Ok, so it's maybe not a "make or break" year, but 2013 is a big one for the St. Louis Rams and quarterback Sam Bradford. Entering his fourth season in the league, everyone is still waiting for him to reach the potential that made him a sure fire first overall pick in 2010. Greg Rosenthal of NFL.com has a very thorough, rational assessment of Bradford's career so far and what's next. I want to go back to the beginning, the season it all started.
On the surface, Bradford's first season in the league was a success. He won the Offensive Rookie of the Year Award. Quarterbacks have a natural advantage among voters there, but they don't just hand it out to any Tom, Dick or Harry who completes a few passes.
He also had some solid numbers to go with the award-winning campaign. Bradford completed 60 percent of his passes - still a career high - and threw for 3,500+ yards, 18 touchdowns and 15 interceptions.
But the numbers have been challenged before, most famously and most soundly in this piece from August 2011. (The best part might be Peter King's effusive praise of Rick Mirer). There are several factors at play here, including an improved Rams defense and a weaker schedule in 2010. Bradford's numbers suffer largely, the argument goes, from a high number of pass attempts and Pat Shurmur's dink and dunk passing game. Together, those combined to inflate the rookie's stats for completions and accuracy.
My intention here isn't to quibble with Bradford's numbers. Reading Rosenthal's piece this morning and thinking about Bradford struggles to look like a first overall pick planted an inescapable bug in my ear:
Maybe Pat Shurmur's approach with Bradford in 2010 did more harm than good for the kid's development.
That goes against conventional wisdom. In the past, I've said, as have many others, that Shurmur's conservative approach was ideal for easing the rookie into the NFL. I'm not so sure.
The Rams offense of 2010 was really not particularly effective. They averaged just 18.1 points per game, going 1-5 against playoff teams that year. For Bradford, it was a dramatically different system than the spread offense he ran at Oklahoma.
Obviously, the spread offenses weren't a possibility for the Rams. Shurmur had little to work with at receiver and offensive line wasn't very good. That put a severe limitation on what the Rams could do. Hmm, we've heard that before, no?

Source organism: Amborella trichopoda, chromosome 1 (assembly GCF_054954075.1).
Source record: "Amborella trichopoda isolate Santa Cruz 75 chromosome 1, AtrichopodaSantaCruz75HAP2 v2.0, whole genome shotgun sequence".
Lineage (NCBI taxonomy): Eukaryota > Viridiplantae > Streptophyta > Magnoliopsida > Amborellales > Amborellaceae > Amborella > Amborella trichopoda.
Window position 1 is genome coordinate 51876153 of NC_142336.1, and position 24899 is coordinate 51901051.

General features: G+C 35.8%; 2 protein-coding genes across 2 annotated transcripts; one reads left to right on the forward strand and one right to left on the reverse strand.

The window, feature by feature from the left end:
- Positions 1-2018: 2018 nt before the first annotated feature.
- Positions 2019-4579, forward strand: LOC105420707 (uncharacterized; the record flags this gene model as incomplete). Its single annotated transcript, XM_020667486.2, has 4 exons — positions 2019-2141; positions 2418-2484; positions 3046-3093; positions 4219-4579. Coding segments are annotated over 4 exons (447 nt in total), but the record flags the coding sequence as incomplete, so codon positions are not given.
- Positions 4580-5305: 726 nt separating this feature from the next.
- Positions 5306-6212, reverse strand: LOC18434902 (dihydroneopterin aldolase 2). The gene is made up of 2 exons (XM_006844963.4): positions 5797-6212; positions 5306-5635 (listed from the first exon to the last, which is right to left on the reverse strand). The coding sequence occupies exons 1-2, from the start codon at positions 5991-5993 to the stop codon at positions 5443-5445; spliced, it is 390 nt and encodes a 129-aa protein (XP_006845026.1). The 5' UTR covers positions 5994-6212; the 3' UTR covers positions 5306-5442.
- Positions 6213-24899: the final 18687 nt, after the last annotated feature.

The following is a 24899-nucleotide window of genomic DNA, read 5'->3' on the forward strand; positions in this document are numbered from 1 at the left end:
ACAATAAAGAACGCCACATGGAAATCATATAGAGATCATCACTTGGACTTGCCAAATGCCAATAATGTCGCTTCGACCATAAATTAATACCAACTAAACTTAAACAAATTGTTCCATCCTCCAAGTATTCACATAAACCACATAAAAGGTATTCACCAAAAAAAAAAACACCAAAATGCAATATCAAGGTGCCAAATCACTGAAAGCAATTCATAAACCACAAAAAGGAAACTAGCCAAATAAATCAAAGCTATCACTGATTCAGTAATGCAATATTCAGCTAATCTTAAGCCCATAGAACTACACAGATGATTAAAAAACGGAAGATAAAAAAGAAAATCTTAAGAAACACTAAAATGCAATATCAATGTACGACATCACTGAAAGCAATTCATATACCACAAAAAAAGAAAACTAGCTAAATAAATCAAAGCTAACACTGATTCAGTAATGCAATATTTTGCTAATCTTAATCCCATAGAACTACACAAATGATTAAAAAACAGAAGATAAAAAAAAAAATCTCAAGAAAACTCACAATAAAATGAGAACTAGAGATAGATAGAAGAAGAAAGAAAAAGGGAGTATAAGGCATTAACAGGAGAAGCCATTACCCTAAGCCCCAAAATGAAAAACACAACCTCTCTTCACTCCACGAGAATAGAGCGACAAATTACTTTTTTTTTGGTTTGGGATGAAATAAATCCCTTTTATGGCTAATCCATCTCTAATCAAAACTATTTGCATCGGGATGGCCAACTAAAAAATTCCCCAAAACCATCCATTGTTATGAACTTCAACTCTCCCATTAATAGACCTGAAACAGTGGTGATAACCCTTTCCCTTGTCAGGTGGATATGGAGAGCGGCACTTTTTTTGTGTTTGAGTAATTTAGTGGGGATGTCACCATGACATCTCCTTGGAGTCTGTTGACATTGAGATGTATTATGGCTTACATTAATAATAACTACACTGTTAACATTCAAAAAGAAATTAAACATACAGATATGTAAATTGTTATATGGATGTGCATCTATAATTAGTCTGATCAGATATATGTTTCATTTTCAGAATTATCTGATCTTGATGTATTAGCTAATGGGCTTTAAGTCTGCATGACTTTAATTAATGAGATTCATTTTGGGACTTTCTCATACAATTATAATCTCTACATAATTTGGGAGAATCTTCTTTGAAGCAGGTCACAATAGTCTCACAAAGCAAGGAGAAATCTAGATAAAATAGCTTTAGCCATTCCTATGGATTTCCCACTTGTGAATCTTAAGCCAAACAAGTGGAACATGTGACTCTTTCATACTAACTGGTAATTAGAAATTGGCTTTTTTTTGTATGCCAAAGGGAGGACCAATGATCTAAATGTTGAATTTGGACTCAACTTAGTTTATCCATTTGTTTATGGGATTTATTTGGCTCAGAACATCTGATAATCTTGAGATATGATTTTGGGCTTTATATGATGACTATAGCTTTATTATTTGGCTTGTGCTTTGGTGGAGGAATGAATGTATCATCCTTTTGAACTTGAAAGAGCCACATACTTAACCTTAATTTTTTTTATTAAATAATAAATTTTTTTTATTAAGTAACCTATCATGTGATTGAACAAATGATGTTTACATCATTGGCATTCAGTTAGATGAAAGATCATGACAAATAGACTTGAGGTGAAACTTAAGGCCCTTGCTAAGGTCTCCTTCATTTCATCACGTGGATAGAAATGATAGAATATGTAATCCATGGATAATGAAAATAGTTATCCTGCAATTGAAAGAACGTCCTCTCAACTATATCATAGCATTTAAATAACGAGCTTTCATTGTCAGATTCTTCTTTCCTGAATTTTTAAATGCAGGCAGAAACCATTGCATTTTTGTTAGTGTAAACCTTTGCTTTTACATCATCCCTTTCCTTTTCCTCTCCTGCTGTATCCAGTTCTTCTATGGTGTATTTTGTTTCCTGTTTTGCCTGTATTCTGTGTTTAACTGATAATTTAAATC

Regardless, Shurmur's system wasn't a natural fit for Bradford (btw, I think it hurt Weeden in Cleveland last year too). But it was a fairly easy fit because it didn't ask him to do a whole lot. Unfortunately, that took away some of his main assets, including his downfield accuracy.
Last year's rookie quarterbacks, and Cam Newton the year before, were wildly successful. Obviously those guys possess world class talent, but they also had coaches who adapted their offensive systems to the rookie signal caller's strengths. Hell, even Mike Shanahan was willing to Xerox plays right out of the Baylor playbook for RGIII. And it worked.
The Rams under Spagnuolo had a big problem with adaptation. Their faith in the system was dogmatic, just ask Mike Karney. Adhering to dogma is a great for life in a monastery, but it's a terrible way to win football games.
And what about the learning process? Here's his introduction to the NFL, a round hole for a square peg. Check out something else Rosenthal said in his piece:
Perhaps Bradford's biggest issue is the toughest to evaluate for an outsider. Greg Cosell of NFL Films would call it "seeing the field clearly." On plays Bradford got the right protection and what he wanted out of the coverage, he often hesitated. This led to dump-off passes when the play design called for more.
Is that some sort of weird cognitive scar put there by Pat Shurmur's offense? Not that Schottenheimer didn't do a fair amount of dinking and dunking himself.
If how a quarterback sees the field is difficult to evaluate, then understanding how he learns, adapts and grows in the game is damn near impossible. Take this post for what it is: postulating out loud, a discussion starter.
The good news here is that it's history. Bradford finally has offensive continuity and the kinds of players to work with, guys that capable of stretching the hell out the field. He's confident heading into his second season under Fisher, and that's what matters most.
Still, it's hard not to wonder if his rookie year was more of a hurdle than a boost.